Retirement income in qualified plans including 401(k) accounts, 403(b) accounts, government employee 457(b) accounts and various other IRAs can be rolled over into another IRA account. Once the rollover is completed, federal law generally permits the taxpayer to continue making contributions up to the established limits, regardless of the source of the income.
Based on factors such as the account holder’s age and income level, certain types of retirement accounts are subject to annual contribution limits. It is important to check with your plan administrator to be aware of what rules apply to the IRA to which you intend to add funds, as traditional and Roth IRAs are treated differently under current tax law.
A direct rollover involves moving funds directly from one account to another. The plan administrator oversees the transfer. When a taxpayer takes the initiative and withdraws funds from an account to execute a rollover to another IRA plan, the IRS requires that the transaction be completed within 60 days. Not meeting the deadline can result in penalties and taxes on the transferred amounts. This time limit includes retirement income in the form of a pension or employer-sponsored plan such as a 401(k). Per federal guidelines, rollovers from one traditional IRA to another are limited to one per year. However, during the 60-day period, multiple accounts can be moved into the designated IRA.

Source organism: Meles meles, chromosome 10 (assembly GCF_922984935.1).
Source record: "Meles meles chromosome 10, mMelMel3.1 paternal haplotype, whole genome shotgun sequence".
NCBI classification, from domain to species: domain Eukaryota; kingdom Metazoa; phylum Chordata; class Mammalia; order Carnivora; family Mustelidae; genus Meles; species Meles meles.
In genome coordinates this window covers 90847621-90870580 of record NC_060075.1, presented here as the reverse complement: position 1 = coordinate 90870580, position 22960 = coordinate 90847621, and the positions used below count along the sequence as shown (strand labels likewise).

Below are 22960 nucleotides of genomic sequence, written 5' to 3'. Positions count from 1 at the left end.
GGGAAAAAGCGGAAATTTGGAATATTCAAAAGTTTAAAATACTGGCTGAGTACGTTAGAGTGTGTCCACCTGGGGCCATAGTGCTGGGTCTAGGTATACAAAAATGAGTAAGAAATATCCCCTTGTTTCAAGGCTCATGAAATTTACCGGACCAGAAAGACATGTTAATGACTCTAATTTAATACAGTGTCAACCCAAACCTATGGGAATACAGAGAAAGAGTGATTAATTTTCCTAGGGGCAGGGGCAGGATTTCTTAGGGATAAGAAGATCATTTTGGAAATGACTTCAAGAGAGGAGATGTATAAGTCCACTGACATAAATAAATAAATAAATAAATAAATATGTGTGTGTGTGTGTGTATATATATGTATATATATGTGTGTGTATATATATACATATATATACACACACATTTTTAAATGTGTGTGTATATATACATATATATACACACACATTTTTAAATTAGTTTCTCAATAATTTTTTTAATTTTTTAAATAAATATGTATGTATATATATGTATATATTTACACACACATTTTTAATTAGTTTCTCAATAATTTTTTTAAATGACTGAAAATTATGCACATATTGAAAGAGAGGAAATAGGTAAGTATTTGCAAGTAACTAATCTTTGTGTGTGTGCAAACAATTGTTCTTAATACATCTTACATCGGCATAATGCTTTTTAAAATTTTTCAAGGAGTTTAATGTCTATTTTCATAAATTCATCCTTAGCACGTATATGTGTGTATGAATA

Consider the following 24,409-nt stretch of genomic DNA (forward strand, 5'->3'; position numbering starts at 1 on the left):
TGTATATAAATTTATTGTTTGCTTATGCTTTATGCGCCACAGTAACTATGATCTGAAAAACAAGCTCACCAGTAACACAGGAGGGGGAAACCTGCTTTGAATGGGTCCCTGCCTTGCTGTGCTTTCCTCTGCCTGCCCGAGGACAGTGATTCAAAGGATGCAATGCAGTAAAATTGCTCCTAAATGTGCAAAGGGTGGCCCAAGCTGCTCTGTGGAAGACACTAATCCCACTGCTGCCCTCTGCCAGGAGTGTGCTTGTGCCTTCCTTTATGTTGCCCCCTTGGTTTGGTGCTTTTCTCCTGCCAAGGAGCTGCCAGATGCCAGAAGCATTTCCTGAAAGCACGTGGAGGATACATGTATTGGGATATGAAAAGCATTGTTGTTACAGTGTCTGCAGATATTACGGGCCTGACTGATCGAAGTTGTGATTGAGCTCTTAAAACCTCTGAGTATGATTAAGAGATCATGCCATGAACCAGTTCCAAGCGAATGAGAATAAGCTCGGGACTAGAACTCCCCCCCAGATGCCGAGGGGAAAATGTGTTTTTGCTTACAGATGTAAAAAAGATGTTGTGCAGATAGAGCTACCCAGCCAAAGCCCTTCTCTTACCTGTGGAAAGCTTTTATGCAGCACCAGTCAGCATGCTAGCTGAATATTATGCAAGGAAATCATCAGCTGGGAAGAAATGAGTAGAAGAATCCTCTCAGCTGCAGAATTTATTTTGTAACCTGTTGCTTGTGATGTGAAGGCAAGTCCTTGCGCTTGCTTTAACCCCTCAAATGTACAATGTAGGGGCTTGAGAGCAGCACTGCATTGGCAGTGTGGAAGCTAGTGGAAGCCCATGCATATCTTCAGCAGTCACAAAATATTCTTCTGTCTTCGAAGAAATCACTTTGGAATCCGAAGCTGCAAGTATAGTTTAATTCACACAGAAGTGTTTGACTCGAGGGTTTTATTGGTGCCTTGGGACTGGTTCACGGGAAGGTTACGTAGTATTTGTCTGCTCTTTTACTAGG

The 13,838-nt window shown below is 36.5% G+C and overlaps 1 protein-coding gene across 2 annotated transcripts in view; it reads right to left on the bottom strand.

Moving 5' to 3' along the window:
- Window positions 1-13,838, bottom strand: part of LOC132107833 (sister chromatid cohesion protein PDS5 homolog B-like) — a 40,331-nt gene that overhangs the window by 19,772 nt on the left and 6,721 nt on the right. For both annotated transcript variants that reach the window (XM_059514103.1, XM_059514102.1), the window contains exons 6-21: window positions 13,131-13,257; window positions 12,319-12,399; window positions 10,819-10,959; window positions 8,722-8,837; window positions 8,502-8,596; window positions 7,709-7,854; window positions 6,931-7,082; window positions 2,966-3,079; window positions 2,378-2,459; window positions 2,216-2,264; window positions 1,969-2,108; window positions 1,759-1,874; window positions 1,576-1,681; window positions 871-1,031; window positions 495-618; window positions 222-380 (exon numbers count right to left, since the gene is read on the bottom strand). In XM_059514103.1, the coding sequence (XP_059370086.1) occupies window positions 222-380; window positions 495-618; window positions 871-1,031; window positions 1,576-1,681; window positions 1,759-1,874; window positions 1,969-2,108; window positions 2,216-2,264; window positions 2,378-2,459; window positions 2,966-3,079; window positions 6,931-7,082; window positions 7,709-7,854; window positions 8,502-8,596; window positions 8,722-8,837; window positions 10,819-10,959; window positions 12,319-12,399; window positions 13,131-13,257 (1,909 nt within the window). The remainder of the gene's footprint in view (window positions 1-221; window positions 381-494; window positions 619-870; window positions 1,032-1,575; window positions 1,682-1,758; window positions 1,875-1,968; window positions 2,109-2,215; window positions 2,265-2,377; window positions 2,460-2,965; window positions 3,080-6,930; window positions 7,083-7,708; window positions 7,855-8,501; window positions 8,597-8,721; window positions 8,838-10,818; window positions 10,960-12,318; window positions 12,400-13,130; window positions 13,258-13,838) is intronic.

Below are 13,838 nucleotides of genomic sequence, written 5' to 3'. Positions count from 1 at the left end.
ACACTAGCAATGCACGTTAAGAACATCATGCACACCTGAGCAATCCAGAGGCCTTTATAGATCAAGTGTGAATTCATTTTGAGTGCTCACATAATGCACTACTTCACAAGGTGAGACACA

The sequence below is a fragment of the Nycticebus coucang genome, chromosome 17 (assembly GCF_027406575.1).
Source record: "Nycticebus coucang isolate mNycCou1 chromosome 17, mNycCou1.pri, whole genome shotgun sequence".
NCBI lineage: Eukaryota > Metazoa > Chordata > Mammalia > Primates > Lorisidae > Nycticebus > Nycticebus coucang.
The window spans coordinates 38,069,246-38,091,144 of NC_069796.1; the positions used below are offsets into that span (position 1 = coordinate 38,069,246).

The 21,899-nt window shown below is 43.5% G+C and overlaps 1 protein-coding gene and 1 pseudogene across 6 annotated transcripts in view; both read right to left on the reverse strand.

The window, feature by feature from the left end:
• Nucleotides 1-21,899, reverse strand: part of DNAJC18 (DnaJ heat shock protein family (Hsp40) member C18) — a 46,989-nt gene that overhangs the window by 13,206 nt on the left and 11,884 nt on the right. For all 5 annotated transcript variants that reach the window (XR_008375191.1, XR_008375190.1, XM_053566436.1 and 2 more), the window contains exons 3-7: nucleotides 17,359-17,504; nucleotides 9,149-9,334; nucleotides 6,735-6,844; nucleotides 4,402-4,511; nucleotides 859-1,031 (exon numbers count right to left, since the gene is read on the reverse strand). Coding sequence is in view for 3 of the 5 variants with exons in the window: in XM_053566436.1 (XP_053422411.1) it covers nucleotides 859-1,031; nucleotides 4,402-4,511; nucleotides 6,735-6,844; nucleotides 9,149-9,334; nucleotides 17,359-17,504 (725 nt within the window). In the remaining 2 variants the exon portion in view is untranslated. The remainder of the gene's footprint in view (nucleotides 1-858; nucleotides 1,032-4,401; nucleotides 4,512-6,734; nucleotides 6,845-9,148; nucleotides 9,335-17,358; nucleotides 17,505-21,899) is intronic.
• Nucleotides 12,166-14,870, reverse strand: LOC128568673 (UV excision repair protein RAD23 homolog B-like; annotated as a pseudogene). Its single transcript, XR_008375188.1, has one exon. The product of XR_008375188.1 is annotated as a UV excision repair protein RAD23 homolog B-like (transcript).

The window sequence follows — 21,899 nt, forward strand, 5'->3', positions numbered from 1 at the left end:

If you are no longer employed by the company where you have a retirement account that you want to move, contact your former employer or the plan administrator and request a distribution directly to your designated IRA. When you initiate the transfer on your own, federal tax regulations require that 20 percent of the total amount be withheld for federal income taxes. Although you should later receive the funds in the form of an income tax refund, you must make up the 20 percent deficit in the meantime to finalize the rollover or the shortfall is considered a distribution. If you are below the minimum age for withdrawal, which is currently 59 1/2, you will be subject to taxation on the shortfall and penalties may apply.
When you reach age 70 1/2, the IRS requires you to take annual distributions from your traditional IRA or 401(k) account. Once you've reached this age, retirement income can no longer be rolled over to an existing IRA or another new IRA. You can, however, continue to contribute retirement income to an IRA until you reach that age.
- Fidelity: Rollover IRA FAQ
- Harvey Mudd College: Retirement Accounts
- Internal Revenue Service: Instruction 1099-R and 5498
- Mutual of America: Your Retirement Center IRA Rollovers
- U.S. Government Accountability Office: GAO-08-654 Individual Retirement Accounts
- Wells Fargo: How to Roll Over 401(k)s for Retirement
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